Cape Breton Island, considered one of Canada’s most romantic destinations, offers more impressive scenery, a laid-back atmosphere and uniquely Gaelic origins. You’ll find lush hillsides, beaches speckled with sea glass and the opportunity to spot whales while hiking in Cape Breton Highlands National Park. Take the Lighthouse Trail, located across the harbour from the Fortress of Louisbourg, to visit Louisbourg Lighthouse, the most popular on the island. The 2-kilometre walk will lead you around a looped trail to the lighthouse that was completed in 1923. This site, however, was home to Canada’s very first lighthouse, constructed in 1734. Interpretive signs explain its history.
Low Point Lighthouse marks the eastern entrance to Sydney Harbour at New Victoria. The octagonal concrete tower is painted white and features a red painted iron lantern that’s from the original Chance Bros. Fresnel lens. In operation since 1832, today it is still used as a navigation aid for ships. It recently won $75,000 in a national crowdfunding contest which will go to repairs as well as to make the site more tourist-friendly.
Joined to the mainland at Barrington Passage by a short causeway, Cape Sable Island is known for its long stretches of sandy white beaches, lobster and the Cape Sable Light, the tallest lighthouse in Nova Scotia. While there is no road to get to it, from Daniel’s Head Beach you can get a fabulous view, and if you’re here in early August you can also catch sandlerlings and other shorebirds along the shoreline.
Prince Edward Island
Prince Edward Island may be Canada’s smallest province, but it has more than 90 beaches that are ideal for beachcombing, bird watching and wind surfing in the north and swimming in the south. It comes alive with music and festivals all summer long and into the fall, with lots of maritime music and mouthwatering cuisine like Atlantic lobster, Island Blue mussels and Malpeque oysters.
There are lighthouses of many different shapes and sizes dotting the coastline, and PEI offers one of the more unique experiences in Atlantic Canada: an overnight stay in a lighthouse. West Point Lighthouse is not only one of the most photographed lighthouses on the island, it’s the country’s first active lighthouse to operate as an inn, and each of its 13 guest rooms offer awe-inspiring views of the Northumberland Strait. The horizontal black-striped lighthouse also features a museum with one of the island’s most complete collections of lighthouse information and memorabilia as well as exhibits on the island’s history.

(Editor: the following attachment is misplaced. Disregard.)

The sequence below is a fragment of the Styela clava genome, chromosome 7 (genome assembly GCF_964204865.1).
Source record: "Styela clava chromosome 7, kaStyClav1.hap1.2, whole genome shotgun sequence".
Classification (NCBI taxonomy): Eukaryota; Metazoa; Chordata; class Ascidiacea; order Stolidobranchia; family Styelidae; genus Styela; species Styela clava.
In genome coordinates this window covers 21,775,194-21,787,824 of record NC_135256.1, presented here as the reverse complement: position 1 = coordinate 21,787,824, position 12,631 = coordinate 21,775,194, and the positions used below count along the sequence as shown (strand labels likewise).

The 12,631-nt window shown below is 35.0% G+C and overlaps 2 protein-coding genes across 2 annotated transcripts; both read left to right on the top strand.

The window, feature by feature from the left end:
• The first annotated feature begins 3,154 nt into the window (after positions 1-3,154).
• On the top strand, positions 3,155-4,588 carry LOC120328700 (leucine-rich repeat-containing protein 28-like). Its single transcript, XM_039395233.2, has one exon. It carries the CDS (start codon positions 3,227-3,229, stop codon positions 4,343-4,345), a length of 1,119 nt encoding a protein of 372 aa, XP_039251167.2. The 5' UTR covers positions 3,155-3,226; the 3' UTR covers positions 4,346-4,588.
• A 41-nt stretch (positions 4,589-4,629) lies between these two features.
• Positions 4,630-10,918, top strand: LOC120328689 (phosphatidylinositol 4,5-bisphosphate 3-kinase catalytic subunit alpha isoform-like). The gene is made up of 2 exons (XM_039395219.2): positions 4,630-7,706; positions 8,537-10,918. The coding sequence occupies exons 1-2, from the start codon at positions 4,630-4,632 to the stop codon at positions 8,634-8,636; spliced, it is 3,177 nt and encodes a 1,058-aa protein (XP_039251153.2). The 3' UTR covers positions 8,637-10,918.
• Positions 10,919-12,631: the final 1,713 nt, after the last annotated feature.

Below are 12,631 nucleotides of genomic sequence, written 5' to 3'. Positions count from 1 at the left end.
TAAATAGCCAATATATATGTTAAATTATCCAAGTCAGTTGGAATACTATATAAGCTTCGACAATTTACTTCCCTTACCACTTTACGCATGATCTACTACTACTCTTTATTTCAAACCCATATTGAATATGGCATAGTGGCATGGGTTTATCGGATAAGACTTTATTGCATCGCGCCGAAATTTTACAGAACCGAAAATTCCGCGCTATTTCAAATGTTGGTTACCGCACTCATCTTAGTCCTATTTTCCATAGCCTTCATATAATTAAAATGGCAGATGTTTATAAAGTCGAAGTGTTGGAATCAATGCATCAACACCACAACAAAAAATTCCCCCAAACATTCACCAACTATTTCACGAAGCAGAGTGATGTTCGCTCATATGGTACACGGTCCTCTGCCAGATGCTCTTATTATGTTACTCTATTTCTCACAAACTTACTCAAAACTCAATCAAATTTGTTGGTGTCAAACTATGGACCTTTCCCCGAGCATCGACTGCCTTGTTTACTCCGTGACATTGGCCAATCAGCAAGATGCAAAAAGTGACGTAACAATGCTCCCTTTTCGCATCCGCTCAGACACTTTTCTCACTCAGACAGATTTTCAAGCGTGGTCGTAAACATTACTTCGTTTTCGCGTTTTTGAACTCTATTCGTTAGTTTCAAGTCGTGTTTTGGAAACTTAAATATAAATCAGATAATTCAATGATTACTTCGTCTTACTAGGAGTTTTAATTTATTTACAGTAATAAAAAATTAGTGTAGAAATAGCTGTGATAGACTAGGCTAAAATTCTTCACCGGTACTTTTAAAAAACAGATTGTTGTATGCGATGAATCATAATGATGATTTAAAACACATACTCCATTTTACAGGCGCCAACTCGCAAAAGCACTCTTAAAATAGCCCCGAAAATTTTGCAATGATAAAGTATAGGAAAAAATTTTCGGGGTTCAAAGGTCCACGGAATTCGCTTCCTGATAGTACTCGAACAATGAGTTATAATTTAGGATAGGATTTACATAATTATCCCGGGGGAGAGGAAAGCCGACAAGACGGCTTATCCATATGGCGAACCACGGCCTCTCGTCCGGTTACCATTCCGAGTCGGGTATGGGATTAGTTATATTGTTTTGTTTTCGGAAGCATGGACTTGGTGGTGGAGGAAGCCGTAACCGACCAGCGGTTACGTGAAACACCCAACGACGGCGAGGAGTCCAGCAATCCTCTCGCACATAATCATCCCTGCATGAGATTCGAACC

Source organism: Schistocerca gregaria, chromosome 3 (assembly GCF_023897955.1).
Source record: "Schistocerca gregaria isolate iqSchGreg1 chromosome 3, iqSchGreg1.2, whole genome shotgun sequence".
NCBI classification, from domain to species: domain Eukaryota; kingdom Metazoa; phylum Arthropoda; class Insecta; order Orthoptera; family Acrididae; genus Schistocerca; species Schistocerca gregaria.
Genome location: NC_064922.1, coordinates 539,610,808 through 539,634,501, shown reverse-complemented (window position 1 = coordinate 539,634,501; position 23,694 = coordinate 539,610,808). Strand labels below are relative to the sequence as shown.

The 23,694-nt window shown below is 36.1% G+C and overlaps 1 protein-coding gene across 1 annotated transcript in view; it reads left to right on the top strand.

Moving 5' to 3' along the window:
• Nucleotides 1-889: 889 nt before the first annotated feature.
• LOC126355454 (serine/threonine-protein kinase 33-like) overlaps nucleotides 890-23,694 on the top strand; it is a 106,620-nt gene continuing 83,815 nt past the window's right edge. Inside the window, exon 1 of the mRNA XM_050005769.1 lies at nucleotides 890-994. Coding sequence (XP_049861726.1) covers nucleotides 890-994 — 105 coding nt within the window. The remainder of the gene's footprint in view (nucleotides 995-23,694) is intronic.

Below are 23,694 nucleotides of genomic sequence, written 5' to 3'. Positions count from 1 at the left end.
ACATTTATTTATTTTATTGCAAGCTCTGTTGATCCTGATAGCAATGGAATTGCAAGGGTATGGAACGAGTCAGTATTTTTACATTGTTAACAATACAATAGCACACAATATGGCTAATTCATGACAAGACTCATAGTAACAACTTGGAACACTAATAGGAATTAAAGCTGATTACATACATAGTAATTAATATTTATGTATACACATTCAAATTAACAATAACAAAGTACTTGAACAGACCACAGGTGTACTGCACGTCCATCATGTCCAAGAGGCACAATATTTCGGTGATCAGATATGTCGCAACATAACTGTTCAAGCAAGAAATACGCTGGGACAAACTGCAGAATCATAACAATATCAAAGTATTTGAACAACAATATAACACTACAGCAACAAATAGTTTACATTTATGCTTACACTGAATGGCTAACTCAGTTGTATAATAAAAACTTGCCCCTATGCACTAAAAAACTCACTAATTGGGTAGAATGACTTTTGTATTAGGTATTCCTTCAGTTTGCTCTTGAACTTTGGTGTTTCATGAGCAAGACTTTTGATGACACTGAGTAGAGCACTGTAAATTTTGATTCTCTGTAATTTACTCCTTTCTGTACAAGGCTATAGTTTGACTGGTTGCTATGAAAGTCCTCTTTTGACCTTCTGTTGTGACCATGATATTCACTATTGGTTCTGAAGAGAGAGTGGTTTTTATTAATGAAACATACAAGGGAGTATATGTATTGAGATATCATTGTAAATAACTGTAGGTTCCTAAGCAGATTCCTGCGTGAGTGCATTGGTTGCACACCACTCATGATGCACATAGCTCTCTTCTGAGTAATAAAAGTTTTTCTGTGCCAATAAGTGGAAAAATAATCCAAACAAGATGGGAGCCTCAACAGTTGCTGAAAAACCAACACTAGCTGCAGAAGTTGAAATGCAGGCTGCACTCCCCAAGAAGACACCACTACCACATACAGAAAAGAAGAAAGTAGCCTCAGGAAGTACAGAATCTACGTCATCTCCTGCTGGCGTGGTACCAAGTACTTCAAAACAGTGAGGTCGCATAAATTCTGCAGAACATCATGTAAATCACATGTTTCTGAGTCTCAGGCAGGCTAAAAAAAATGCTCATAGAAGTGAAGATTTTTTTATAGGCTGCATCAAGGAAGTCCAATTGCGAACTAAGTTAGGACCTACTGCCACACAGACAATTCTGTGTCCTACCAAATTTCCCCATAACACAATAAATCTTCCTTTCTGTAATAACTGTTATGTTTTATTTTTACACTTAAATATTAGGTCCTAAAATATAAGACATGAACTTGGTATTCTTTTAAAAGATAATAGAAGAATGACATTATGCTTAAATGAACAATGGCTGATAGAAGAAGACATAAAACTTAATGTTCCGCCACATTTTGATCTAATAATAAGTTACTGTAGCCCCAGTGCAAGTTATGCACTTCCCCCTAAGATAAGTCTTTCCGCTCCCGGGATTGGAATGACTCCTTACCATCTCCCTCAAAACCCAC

Souris East Lighthouse, built in 1880, is the only lighthouse that allows visitors on its balcony. Climb up to the lantern room of this wooden tower on Knight Point, walk out to the balcony and you can soak up a spectacular panoramic view of the harbour and the town of Souris. The lighthouse also host an interpretive centre with an impressive sea glass collection and a nautical gift shop.
East Point Lighthouse is another must-see. The 64-foot-tall white octagonal tower was completed in 1867 and is one of the visited and photographed sites in the province. Situated at the most easterly point of land on PEI, it boasts a truly breathtaking view from the top, where you’ll get a bird’s eye view of the meeting tides, seals and all types of sea birds. Both guided and self-guided tours are available.
The oldest lighthouse on Prince Edward Island, Point Prim Lighthouse was built in 1845. Climb 60 feet to the top and you’ll discover a gorgeous view of Hillsborough Bay and Northumberland Strait from the unique round structure. This is the only round lighthouse on PEI, and one of only a few round, brick lights in the entire country. Visitors can take a guided tour, view historic displays, pick up souvenirs in the gift shop and enjoy lunch in the picnic area.
Newfoundland and Labrador
The easternmost Canadian province of Newfoundland and Labrador offers especially impressive scenery from wild coastlines to dramatic mountains, fjords and an abundance of wildlife. With over 18,000 miles of winding coastline laden with inlets, submerged rocks, icebergs and often heavy fog, it’s no surprise that the province also has hundreds of navigational lights hugging its shores.
Visit Cape Spear, just a short drive south of the capital city of St. John’s, and you’ll be in the easternmost spot of the western hemisphere. This is where you’ll find the Cape Spear Lighthouse, perched upon a rugged cliff. Flashing since the mid-19th-century as an iconic symbol of the province’s mariner history, it’s the oldest surviving light in Newfoundland and Labrador. Get here just before the sun comes up, and if you’re lucky enough to be here on a clear day, you can catch one of the most glorious sunrises on the entire planet.
Just north of Elliston, renowned for its puffin sightings, the Cape Bonavista Lighthouse offers the rare opportunity to climb the same stone tower and view the very same light fuelled by seal oil that was used in the 1800's. Visitors can step in the shoes of a mid-19th-century lighthouse keeper who had a never-ending job of polishing the glass, keeping the oil lamps burning, gazing out at the waves and recording weather patterns.
Up north in Twillingate at Crow Head, Long Point Lighthouse offers more incredible photo ops as one of the most photographed landmarks on the northern coast. Sitting at more than 300 feet above sea level, a lookout point provides panoramic Atlantic vistas as well as the opportunity to glimpse icebergs, seals, sea birds and passing whales.